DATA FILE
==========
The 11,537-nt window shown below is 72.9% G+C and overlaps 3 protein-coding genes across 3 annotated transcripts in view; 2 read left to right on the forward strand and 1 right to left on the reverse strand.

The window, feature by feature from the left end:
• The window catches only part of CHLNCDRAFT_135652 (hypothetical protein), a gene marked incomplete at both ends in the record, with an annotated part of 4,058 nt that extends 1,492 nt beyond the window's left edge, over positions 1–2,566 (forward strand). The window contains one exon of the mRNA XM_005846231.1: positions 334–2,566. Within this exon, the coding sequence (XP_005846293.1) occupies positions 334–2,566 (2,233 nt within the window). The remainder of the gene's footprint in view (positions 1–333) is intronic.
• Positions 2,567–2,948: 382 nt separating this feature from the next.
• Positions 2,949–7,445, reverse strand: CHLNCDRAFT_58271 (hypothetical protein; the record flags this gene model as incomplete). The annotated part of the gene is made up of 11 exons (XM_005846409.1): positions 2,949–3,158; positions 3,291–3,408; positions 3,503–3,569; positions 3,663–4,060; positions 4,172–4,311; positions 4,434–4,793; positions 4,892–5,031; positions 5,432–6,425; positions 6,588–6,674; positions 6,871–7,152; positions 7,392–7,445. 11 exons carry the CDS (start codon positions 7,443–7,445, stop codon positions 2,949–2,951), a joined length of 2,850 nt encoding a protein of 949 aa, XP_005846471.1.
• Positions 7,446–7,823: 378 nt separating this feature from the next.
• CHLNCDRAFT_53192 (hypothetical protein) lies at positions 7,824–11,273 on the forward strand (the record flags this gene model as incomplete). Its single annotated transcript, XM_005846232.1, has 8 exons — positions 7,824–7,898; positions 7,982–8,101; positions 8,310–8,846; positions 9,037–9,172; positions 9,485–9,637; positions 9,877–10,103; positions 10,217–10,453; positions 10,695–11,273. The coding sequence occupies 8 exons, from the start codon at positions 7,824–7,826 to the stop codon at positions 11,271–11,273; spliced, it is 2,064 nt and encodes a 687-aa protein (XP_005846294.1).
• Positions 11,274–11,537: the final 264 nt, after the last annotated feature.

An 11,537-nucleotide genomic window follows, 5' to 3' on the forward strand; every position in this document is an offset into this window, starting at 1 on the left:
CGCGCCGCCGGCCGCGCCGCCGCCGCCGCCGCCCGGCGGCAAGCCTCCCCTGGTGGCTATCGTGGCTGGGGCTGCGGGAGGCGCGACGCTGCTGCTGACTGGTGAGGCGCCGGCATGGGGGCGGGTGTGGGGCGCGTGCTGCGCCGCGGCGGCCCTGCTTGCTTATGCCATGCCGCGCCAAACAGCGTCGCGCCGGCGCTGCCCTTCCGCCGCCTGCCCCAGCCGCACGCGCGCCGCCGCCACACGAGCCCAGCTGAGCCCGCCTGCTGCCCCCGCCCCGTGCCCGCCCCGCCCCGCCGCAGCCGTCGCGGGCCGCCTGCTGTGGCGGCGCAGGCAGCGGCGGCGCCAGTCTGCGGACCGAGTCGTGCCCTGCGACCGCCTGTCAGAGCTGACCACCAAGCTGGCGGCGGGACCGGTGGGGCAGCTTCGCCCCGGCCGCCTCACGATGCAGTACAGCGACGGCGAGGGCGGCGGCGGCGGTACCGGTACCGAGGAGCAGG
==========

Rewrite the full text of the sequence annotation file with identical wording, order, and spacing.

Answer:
The 11,537-nt window shown below is 72.9% G+C and overlaps 3 protein-coding genes across 3 annotated transcripts in view; 2 read left to right on the forward strand and 1 right to left on the reverse strand.

The window, feature by feature from the left end:
• The window catches only part of CHLNCDRAFT_135652 (hypothetical protein), a gene marked incomplete at both ends in the record, with an annotated part of 4,058 nt that extends 1,492 nt beyond the window's left edge, over positions 1–2,566 (forward strand). The window contains one exon of the mRNA XM_005846231.1: positions 334–2,566. Within this exon, the coding sequence (XP_005846293.1) occupies positions 334–2,566 (2,233 nt within the window). The remainder of the gene's footprint in view (positions 1–333) is intronic.
• Positions 2,567–2,948: 382 nt separating this feature from the next.
• Positions 2,949–7,445, reverse strand: CHLNCDRAFT_58271 (hypothetical protein; the record flags this gene model as incomplete). The annotated part of the gene is made up of 11 exons (XM_005846409.1): positions 2,949–3,158; positions 3,291–3,408; positions 3,503–3,569; positions 3,663–4,060; positions 4,172–4,311; positions 4,434–4,793; positions 4,892–5,031; positions 5,432–6,425; positions 6,588–6,674; positions 6,871–7,152; positions 7,392–7,445. 11 exons carry the CDS (start codon positions 7,443–7,445, stop codon positions 2,949–2,951), a joined length of 2,850 nt encoding a protein of 949 aa, XP_005846471.1.
• Positions 7,446–7,823: 378 nt separating this feature from the next.
• CHLNCDRAFT_53192 (hypothetical protein) lies at positions 7,824–11,273 on the forward strand (the record flags this gene model as incomplete). Its single annotated transcript, XM_005846232.1, has 8 exons — positions 7,824–7,898; positions 7,982–8,101; positions 8,310–8,846; positions 9,037–9,172; positions 9,485–9,637; positions 9,877–10,103; positions 10,217–10,453; positions 10,695–11,273. The coding sequence occupies 8 exons, from the start codon at positions 7,824–7,826 to the stop codon at positions 11,271–11,273; spliced, it is 2,064 nt and encodes a 687-aa protein (XP_005846294.1).
• Positions 11,274–11,537: the final 264 nt, after the last annotated feature.

An 11,537-nucleotide genomic window follows, 5' to 3' on the forward strand; every position in this document is an offset into this window, starting at 1 on the left:
CGCGCCGCCGGCCGCGCCGCCGCCGCCGCCGCCCGGCGGCAAGCCTCCCCTGGTGGCTATCGTGGCTGGGGCTGCGGGAGGCGCGACGCTGCTGCTGACTGGTGAGGCGCCGGCATGGGGGCGGGTGTGGGGCGCGTGCTGCGCCGCGGCGGCCCTGCTTGCTTATGCCATGCCGCGCCAAACAGCGTCGCGCCGGCGCTGCCCTTCCGCCGCCTGCCCCAGCCGCACGCGCGCCGCCGCCACACGAGCCCAGCTGAGCCCGCCTGCTGCCCCCGCCCCGTGCCCGCCCCGCCCCGCCGCAGCCGTCGCGGGCCGCCTGCTGTGGCGGCGCAGGCAGCGGCGGCGCCAGTCTGCGGACCGAGTCGTGCCCTGCGACCGCCTGTCAGAGCTGACCACCAAGCTGGCGGCGGGACCGGTGGGGCAGCTTCGCCCCGGCCGCCTCACGATGCAGTACAGCGACGGCGAGGGCGGCGGCGGCGGTACCGGTACCGAGGAGCAGG